Your retirement catchup just got easier

Sometimes, despite our best intentions, life gets in the way of our savings goals.

We can always try and make up for it, but in the arena of retirement saving, a late start can be even more costly.

Make up for that late start and retire the way you should with these simple guidelines!

When you’re young, saving for retirement seems like the easiest thing to push to the backburner when you have seemingly more pressing expenses at hand.

The reality, of course, is that the younger you start saving for retirement, the more money you have (by a LOT) and the earlier you can retire.

Now while that would certainly be the best-case-scenario-retirement plan, we all know that that’s not always what ends up happening.

Life can get in the way sometimes (a lot of times) and before you know it, you’re middle-aged, dreaming of the day you’ll retire, without ANY retirement savings.

I know what a nightmare that can feel like, so I’m here to reassure you that even if you’re past middle-age with nothing saved for retirement, all is not lost.

There are a few different things you can do to ensure you still reach your deserved retirement, but the first and most important thing you need to do is start saving immediately.

That may seem obvious, but every day you put off saving for retirement makes your situation even more difficult.

I know how easy it can be to think that one more day won’t make much of a difference, but those days add up!

Now, I’m not here to lecture you—believe me, I understand better than anyone how much life can get in the way of things.

I’m here to help you, and let you know that no matter how stressed out you are right now about your late start to retirement saving, we can still make it work for you.

As I said, first thing you need to do is start saving.

Now one of the best paths for retirement is a 401(k) through your employer, but if you haven’t started one of those yet I’ll assume it’s because you don’t have access to one.

If that’s the case, then no need to fret.

Instead, I would encourage you to open an IRA as your primary method of retirement saving.

To get the most bang-for-your-buck, make sure that you’re contributing the maximum amount each year.

Currently, that amount is $5,500 per year, with an additional $1,000 for individuals 50 years or older, which would bring your total contribution to $6,500/ year.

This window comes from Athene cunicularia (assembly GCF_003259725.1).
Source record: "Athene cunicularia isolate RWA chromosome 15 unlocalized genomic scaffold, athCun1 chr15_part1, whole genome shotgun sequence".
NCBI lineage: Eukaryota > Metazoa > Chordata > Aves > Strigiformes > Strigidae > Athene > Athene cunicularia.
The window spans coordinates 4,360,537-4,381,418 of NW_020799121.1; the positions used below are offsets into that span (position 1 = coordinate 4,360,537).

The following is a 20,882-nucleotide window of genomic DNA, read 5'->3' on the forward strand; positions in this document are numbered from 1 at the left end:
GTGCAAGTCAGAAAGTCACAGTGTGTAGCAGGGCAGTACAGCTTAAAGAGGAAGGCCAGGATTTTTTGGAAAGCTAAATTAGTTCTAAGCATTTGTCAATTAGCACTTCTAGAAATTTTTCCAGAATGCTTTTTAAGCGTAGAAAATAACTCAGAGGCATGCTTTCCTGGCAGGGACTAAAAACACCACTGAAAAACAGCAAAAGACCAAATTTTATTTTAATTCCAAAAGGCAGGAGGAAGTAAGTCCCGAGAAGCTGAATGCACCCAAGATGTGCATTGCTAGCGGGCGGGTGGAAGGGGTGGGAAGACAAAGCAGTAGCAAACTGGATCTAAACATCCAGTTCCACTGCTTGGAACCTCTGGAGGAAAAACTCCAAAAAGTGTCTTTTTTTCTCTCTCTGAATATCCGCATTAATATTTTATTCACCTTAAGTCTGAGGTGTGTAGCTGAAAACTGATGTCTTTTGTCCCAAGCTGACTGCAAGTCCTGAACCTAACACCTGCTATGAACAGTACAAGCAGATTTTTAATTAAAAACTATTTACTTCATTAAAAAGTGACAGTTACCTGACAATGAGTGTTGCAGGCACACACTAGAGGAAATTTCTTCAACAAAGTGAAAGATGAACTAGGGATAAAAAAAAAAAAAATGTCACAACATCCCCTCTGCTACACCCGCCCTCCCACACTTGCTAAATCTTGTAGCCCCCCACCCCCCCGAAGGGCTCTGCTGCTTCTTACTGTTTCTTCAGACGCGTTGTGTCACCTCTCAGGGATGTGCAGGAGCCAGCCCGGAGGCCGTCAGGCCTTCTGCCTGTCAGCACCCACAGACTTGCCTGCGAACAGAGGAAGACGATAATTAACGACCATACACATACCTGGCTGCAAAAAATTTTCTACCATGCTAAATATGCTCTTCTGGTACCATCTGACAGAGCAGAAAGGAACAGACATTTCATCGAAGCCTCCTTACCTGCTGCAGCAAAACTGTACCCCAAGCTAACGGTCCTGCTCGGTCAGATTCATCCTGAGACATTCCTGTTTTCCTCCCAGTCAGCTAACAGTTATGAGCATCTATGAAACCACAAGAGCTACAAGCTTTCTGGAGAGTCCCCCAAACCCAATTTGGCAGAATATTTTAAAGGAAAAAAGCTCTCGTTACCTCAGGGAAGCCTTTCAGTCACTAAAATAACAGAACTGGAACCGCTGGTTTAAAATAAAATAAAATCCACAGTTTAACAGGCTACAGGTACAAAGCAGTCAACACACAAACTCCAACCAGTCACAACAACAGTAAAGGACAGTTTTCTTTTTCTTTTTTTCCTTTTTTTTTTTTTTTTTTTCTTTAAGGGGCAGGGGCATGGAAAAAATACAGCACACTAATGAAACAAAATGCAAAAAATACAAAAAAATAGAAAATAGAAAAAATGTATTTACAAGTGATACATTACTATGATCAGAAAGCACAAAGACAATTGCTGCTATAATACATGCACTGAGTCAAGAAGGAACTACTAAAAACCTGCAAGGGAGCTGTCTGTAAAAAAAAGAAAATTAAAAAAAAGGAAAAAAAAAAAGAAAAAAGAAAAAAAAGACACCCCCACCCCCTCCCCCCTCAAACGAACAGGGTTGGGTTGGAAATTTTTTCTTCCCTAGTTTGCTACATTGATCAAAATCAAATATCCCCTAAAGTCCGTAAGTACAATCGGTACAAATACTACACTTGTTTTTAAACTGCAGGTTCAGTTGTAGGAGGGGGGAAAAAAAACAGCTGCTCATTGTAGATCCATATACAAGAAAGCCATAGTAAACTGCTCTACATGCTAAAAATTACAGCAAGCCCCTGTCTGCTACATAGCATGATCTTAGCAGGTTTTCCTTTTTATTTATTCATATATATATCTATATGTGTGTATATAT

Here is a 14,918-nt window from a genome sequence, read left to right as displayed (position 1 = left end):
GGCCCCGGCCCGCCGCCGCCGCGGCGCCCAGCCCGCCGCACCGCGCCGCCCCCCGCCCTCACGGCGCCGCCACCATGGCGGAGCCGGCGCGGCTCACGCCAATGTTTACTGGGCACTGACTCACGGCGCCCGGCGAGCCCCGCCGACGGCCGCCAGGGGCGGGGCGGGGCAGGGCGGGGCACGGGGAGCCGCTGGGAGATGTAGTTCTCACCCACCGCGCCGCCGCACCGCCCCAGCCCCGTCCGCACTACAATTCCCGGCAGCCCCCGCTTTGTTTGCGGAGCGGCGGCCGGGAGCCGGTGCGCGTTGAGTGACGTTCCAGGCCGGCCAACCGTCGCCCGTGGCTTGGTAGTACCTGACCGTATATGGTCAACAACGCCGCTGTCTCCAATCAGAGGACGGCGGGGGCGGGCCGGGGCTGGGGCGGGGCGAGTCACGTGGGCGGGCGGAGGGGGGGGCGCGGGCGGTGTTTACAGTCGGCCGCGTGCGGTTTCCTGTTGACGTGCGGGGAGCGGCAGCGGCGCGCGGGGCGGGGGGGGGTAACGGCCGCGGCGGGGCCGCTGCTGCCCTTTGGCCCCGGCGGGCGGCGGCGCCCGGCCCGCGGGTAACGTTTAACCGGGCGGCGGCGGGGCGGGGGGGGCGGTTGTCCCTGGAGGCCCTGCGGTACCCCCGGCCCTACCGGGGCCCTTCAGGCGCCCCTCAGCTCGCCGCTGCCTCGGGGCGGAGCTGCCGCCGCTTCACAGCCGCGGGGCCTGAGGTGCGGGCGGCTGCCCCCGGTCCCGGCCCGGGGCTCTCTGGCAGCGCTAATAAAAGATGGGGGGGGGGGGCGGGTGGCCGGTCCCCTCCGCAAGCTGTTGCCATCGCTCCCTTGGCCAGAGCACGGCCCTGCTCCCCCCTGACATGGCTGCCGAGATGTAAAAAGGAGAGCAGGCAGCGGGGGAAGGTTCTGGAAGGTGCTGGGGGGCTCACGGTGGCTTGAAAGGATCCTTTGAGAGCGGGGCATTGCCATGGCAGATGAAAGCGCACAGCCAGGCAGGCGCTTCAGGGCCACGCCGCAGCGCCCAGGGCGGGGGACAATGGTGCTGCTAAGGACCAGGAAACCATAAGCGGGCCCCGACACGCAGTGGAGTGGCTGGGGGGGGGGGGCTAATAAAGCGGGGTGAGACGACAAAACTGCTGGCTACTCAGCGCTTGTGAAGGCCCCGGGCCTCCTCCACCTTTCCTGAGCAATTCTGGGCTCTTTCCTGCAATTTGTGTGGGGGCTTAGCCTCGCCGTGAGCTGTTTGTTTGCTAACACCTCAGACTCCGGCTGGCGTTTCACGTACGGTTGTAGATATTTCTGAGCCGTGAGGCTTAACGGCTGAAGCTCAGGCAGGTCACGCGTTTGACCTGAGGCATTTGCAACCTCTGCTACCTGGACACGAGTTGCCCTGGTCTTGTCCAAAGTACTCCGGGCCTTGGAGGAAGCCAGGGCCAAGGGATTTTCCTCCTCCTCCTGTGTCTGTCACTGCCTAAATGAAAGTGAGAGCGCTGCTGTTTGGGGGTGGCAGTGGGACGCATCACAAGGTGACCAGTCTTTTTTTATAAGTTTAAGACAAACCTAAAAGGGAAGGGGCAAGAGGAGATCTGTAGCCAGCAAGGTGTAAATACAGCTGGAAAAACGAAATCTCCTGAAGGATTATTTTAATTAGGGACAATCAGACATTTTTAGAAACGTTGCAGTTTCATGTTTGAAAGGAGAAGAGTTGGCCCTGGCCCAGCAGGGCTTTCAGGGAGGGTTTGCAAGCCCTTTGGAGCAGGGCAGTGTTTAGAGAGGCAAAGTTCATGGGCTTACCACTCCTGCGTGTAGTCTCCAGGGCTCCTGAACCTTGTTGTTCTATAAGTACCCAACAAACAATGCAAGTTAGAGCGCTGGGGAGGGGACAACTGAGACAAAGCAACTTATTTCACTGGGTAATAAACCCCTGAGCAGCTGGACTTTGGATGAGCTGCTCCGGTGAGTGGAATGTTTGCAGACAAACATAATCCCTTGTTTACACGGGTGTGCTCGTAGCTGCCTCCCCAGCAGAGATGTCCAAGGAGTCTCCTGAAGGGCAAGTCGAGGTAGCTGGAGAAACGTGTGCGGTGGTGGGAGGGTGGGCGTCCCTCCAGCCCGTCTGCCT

If you’re 50 years old and contributing the maximum amount each year, and earning 6%, then by 65 your account would be around $160,000.

That’s a nice chunk of change to be sure, but with today’s increased longevity we’re seeing people in retirement for 30 years.

Living off of $160,000 for 30 years will most likely not be enough to see you through retirement.

So, to make up for some of that deficit, you should seek out additional streams of savings.

Even if you can’t contribute any more to your IRA, you can still use a traditional savings account to accumulate additional wealth for your retirement.

Saving $12,000 a year (which would just mean putting aside $1,000/ month) and earning 6% would get you $300,000 by age 65.

If you’re able to increase those yearly savings even more to, say, $18,000/year, you’d be looking at a retirement fund of right around $440,000 by the time you’re 65.

Now 65 is on the younger side of retirement age, so you might’ve already been planning on working for longer.

Of course, the longer you work the more money you’ll have saved up, so that’s always a good idea.

Retirement is your reward after decades of working hard and marks the next part of your life.

That next part shouldn’t be spent worrying and fretting over money, no matter what age you are.

So, stop putting it off, and start saving today.

No matter how behind you might feel you are, it’s always possible to play catchup and live the retirement of your dreams!

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